One Hundred Cranes Imperial Robe Chinese, late 17th-early 18th century Qing Dynasty (1644–1911). Embroidered damask. © Nelson-Atkins Museum

On Saturday 25 September a new exhibition Weaving Splendor: Treasures of Asian Textiles opens at the Nelson-Atkins Museum of Art in Kansas City – thanks to our friends at ClothRoads for this information. Exhibits will include Chinese, Indian, Japanese and Persian textiles.

“The exhibition traces the journeys of key works of art and the people who owned them and carried them across the world. Luxurious costumes of the court performed power, while striking theater robes brought stage characters to life. Sturdy wall hangings and furniture covers transformed palaces, temples, and homes, while shimmering tapestry-woven carpets were created as diplomatic gifts for foreign rulers.“ – museum website.

Also taking place on 25 September is the opening of a new exhibition at the Penn Museum, Philadelphia, entitled The Stories We Wear. “The clothing, accessories, and decorations we put on our bodies tell stories about who we are. They shape how others see us and how we see ourselves. What we wear can prepare us for important events or transform us into someone new. It may follow tradition or a recent trend. And it can show that we belong or help us stand out. Now and in the ancient past, close to home and far away, the stories we wear connect us. Showcasing 2,500 years of style and adornment through approximately 250 remarkable objects, The Stories We Wear reveals how clothing and accessories offer powerful expressions of identity—examining the purpose and meaning behind what we wear.” – Penn Museum.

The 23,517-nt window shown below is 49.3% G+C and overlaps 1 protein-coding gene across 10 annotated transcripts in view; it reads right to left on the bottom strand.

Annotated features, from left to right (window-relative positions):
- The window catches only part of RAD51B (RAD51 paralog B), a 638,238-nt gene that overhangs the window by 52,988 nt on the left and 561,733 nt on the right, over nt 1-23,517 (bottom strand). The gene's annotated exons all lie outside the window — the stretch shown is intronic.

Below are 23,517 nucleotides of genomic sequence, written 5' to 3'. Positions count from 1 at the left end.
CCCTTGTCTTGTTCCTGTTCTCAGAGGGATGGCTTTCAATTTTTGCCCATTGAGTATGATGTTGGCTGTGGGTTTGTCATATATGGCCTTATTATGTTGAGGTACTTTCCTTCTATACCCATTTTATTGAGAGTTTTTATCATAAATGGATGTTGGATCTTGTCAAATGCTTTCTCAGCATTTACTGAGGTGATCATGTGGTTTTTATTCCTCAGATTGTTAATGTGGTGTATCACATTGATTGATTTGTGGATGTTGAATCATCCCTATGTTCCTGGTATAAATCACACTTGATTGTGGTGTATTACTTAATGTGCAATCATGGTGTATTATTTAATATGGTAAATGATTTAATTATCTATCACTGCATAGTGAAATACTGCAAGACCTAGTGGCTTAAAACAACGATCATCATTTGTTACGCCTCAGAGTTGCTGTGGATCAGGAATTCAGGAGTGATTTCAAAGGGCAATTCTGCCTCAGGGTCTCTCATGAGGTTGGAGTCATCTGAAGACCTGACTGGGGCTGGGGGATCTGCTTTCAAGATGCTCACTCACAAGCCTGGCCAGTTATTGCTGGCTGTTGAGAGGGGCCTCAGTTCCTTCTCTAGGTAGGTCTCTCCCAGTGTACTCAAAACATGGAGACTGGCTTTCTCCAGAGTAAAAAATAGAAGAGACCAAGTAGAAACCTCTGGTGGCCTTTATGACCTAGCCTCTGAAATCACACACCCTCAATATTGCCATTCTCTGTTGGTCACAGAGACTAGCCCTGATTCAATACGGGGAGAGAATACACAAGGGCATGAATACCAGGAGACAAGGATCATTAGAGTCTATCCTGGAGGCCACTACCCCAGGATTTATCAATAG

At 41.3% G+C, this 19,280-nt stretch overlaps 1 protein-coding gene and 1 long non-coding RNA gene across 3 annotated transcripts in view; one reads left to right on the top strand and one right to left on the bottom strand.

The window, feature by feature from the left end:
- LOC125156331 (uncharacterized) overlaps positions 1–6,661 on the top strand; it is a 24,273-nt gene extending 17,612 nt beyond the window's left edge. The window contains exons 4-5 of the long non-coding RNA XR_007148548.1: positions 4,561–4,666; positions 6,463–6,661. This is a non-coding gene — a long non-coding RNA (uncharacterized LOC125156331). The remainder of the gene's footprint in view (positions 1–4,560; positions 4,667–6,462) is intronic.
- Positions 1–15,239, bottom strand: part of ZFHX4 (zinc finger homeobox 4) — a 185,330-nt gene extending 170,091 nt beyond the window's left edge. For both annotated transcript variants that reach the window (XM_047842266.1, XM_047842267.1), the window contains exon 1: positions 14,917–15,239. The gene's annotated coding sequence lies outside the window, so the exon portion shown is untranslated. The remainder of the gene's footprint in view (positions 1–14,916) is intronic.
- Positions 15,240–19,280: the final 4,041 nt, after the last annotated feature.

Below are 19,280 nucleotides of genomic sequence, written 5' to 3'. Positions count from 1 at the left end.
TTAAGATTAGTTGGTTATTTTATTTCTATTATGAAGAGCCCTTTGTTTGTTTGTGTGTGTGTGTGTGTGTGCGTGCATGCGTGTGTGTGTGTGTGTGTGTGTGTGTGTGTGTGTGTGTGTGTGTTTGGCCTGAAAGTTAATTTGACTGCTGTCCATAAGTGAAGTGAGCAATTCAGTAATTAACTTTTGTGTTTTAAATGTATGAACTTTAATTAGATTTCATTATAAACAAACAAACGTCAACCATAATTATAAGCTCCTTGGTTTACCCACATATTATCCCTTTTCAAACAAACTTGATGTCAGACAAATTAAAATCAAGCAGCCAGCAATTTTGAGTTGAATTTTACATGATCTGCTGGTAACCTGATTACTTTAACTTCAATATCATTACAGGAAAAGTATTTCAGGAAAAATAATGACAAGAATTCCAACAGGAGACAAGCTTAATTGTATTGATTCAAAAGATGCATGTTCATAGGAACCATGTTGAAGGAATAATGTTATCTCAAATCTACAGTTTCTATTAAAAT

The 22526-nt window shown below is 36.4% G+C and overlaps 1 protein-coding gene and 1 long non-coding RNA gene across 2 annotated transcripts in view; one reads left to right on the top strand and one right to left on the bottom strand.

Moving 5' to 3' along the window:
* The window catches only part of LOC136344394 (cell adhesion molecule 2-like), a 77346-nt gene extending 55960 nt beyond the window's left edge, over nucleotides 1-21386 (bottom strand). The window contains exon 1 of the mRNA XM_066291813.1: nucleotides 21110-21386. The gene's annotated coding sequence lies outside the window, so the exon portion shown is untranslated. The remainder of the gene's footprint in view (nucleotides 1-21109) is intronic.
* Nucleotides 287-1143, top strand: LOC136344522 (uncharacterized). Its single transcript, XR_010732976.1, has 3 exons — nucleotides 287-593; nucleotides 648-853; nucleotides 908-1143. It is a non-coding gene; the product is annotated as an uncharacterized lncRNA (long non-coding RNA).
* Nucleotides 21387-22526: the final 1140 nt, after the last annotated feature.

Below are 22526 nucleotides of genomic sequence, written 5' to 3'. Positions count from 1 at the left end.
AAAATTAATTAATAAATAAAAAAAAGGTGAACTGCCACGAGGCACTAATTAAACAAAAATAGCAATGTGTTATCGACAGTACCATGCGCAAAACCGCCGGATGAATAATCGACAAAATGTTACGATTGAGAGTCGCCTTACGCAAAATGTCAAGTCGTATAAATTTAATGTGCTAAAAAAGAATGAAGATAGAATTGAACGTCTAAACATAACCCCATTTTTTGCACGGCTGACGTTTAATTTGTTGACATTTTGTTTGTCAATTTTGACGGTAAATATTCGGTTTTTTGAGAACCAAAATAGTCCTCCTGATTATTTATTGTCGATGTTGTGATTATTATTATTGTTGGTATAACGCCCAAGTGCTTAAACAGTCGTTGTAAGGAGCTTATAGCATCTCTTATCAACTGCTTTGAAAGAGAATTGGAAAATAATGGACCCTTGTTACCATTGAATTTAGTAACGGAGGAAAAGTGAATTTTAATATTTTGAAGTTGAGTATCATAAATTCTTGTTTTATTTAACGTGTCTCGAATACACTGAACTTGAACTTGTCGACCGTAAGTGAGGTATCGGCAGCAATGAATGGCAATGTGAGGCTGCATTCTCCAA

On the same day the Textile Museum Associates of Southern California will host a talk by Dr Anne Tiballi of the Penn Museum entitled Threads and Themes of The Stories We Wear. Dr Tiballi was a consultant for the exhibition and in this talk she will “dig deep into several of the exhibitions ‘outfits’, making connections between the technological skill, creativity, and cultural significance of the peoples who made and wore them.  ….. the items she will discuss include a Pre-Columbian Andean warp-patterned tunic, headband, and bag; a Qing Dynasty Chinese court costume; and early 20th century coconut fibre armour from Kiribati, a Mongolian silk deel and boots, and a Hopi wedding dress.” – TMASC